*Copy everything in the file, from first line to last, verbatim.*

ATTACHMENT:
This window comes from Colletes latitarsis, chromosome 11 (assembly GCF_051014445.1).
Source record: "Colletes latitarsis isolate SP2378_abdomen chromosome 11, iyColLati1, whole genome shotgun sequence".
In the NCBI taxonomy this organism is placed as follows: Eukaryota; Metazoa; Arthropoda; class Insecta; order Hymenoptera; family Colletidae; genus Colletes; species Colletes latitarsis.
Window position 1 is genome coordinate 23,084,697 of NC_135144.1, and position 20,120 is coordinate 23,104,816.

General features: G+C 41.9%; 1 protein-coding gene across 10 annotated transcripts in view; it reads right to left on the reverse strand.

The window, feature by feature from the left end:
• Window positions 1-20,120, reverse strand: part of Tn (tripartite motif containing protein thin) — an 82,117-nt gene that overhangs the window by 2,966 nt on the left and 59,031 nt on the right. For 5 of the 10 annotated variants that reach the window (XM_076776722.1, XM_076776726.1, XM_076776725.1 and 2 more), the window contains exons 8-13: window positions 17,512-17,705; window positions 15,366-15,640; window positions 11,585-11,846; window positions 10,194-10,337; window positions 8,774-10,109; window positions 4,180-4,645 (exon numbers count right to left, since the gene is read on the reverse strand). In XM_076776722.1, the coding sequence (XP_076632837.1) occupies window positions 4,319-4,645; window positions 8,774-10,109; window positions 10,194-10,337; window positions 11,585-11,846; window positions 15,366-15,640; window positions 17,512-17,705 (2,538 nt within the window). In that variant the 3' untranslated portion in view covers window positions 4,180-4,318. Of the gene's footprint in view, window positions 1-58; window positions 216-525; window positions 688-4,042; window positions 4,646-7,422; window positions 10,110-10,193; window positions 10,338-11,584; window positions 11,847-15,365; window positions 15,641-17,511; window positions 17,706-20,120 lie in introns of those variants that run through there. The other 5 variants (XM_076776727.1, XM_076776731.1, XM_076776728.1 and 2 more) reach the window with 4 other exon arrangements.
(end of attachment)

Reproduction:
This window comes from Colletes latitarsis, chromosome 11 (assembly GCF_051014445.1).
Source record: "Colletes latitarsis isolate SP2378_abdomen chromosome 11, iyColLati1, whole genome shotgun sequence".
In the NCBI taxonomy this organism is placed as follows: Eukaryota; Metazoa; Arthropoda; class Insecta; order Hymenoptera; family Colletidae; genus Colletes; species Colletes latitarsis.
Window position 1 is genome coordinate 23,084,697 of NC_135144.1, and position 20,120 is coordinate 23,104,816.

General features: G+C 41.9%; 1 protein-coding gene across 10 annotated transcripts in view; it reads right to left on the reverse strand.

The window, feature by feature from the left end:
• Window positions 1-20,120, reverse strand: part of Tn (tripartite motif containing protein thin) — an 82,117-nt gene that overhangs the window by 2,966 nt on the left and 59,031 nt on the right. For 5 of the 10 annotated variants that reach the window (XM_076776722.1, XM_076776726.1, XM_076776725.1 and 2 more), the window contains exons 8-13: window positions 17,512-17,705; window positions 15,366-15,640; window positions 11,585-11,846; window positions 10,194-10,337; window positions 8,774-10,109; window positions 4,180-4,645 (exon numbers count right to left, since the gene is read on the reverse strand). In XM_076776722.1, the coding sequence (XP_076632837.1) occupies window positions 4,319-4,645; window positions 8,774-10,109; window positions 10,194-10,337; window positions 11,585-11,846; window positions 15,366-15,640; window positions 17,512-17,705 (2,538 nt within the window). In that variant the 3' untranslated portion in view covers window positions 4,180-4,318. Of the gene's footprint in view, window positions 1-58; window positions 216-525; window positions 688-4,042; window positions 4,646-7,422; window positions 10,110-10,193; window positions 10,338-11,584; window positions 11,847-15,365; window positions 15,641-17,511; window positions 17,706-20,120 lie in introns of those variants that run through there. The other 5 variants (XM_076776727.1, XM_076776731.1, XM_076776728.1 and 2 more) reach the window with 4 other exon arrangements.